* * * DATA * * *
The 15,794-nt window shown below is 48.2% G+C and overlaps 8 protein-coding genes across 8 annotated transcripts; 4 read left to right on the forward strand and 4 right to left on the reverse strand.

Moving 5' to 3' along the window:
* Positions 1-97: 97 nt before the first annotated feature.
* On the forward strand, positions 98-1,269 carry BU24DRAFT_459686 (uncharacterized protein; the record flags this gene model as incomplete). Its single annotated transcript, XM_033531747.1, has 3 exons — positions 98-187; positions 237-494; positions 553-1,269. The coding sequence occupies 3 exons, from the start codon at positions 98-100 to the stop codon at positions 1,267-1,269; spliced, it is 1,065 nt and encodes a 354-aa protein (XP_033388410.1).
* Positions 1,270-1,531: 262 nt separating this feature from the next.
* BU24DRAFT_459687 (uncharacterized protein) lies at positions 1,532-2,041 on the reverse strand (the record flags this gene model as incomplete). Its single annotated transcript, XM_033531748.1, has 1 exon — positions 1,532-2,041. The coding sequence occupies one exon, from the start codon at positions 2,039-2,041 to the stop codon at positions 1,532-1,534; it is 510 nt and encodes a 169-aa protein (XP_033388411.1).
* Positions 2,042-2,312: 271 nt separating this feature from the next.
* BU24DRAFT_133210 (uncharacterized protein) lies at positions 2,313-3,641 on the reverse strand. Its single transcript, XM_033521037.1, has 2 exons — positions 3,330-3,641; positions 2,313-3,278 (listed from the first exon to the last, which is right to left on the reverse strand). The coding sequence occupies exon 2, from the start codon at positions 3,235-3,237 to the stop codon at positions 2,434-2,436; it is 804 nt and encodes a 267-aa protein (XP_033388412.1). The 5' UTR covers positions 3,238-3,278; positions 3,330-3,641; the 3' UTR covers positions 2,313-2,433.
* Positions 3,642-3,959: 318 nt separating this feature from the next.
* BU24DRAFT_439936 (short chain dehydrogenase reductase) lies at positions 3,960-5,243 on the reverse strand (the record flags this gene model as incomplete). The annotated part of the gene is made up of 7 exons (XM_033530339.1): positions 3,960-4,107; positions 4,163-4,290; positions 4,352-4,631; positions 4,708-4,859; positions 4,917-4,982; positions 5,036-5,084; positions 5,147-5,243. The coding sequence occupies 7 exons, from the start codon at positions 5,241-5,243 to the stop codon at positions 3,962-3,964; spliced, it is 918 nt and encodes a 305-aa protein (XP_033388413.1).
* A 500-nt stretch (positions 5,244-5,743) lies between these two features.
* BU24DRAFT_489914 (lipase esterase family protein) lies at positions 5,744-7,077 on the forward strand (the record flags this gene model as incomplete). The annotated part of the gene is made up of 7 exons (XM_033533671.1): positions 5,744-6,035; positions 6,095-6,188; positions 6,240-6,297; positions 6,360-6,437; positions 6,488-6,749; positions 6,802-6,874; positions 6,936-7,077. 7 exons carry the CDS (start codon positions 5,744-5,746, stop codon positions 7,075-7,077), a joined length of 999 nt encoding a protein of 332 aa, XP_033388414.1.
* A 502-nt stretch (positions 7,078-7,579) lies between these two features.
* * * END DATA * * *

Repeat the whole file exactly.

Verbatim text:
The 15,794-nt window shown below is 48.2% G+C and overlaps 8 protein-coding genes across 8 annotated transcripts; 4 read left to right on the forward strand and 4 right to left on the reverse strand.

Moving 5' to 3' along the window:
* Positions 1-97: 97 nt before the first annotated feature.
* On the forward strand, positions 98-1,269 carry BU24DRAFT_459686 (uncharacterized protein; the record flags this gene model as incomplete). Its single annotated transcript, XM_033531747.1, has 3 exons — positions 98-187; positions 237-494; positions 553-1,269. The coding sequence occupies 3 exons, from the start codon at positions 98-100 to the stop codon at positions 1,267-1,269; spliced, it is 1,065 nt and encodes a 354-aa protein (XP_033388410.1).
* Positions 1,270-1,531: 262 nt separating this feature from the next.
* BU24DRAFT_459687 (uncharacterized protein) lies at positions 1,532-2,041 on the reverse strand (the record flags this gene model as incomplete). Its single annotated transcript, XM_033531748.1, has 1 exon — positions 1,532-2,041. The coding sequence occupies one exon, from the start codon at positions 2,039-2,041 to the stop codon at positions 1,532-1,534; it is 510 nt and encodes a 169-aa protein (XP_033388411.1).
* Positions 2,042-2,312: 271 nt separating this feature from the next.
* BU24DRAFT_133210 (uncharacterized protein) lies at positions 2,313-3,641 on the reverse strand. Its single transcript, XM_033521037.1, has 2 exons — positions 3,330-3,641; positions 2,313-3,278 (listed from the first exon to the last, which is right to left on the reverse strand). The coding sequence occupies exon 2, from the start codon at positions 3,235-3,237 to the stop codon at positions 2,434-2,436; it is 804 nt and encodes a 267-aa protein (XP_033388412.1). The 5' UTR covers positions 3,238-3,278; positions 3,330-3,641; the 3' UTR covers positions 2,313-2,433.
* Positions 3,642-3,959: 318 nt separating this feature from the next.
* BU24DRAFT_439936 (short chain dehydrogenase reductase) lies at positions 3,960-5,243 on the reverse strand (the record flags this gene model as incomplete). The annotated part of the gene is made up of 7 exons (XM_033530339.1): positions 3,960-4,107; positions 4,163-4,290; positions 4,352-4,631; positions 4,708-4,859; positions 4,917-4,982; positions 5,036-5,084; positions 5,147-5,243. The coding sequence occupies 7 exons, from the start codon at positions 5,241-5,243 to the stop codon at positions 3,962-3,964; spliced, it is 918 nt and encodes a 305-aa protein (XP_033388413.1).
* A 500-nt stretch (positions 5,244-5,743) lies between these two features.
* BU24DRAFT_489914 (lipase esterase family protein) lies at positions 5,744-7,077 on the forward strand (the record flags this gene model as incomplete). The annotated part of the gene is made up of 7 exons (XM_033533671.1): positions 5,744-6,035; positions 6,095-6,188; positions 6,240-6,297; positions 6,360-6,437; positions 6,488-6,749; positions 6,802-6,874; positions 6,936-7,077. 7 exons carry the CDS (start codon positions 5,744-5,746, stop codon positions 7,075-7,077), a joined length of 999 nt encoding a protein of 332 aa, XP_033388414.1.
* A 502-nt stretch (positions 7,078-7,579) lies between these two features.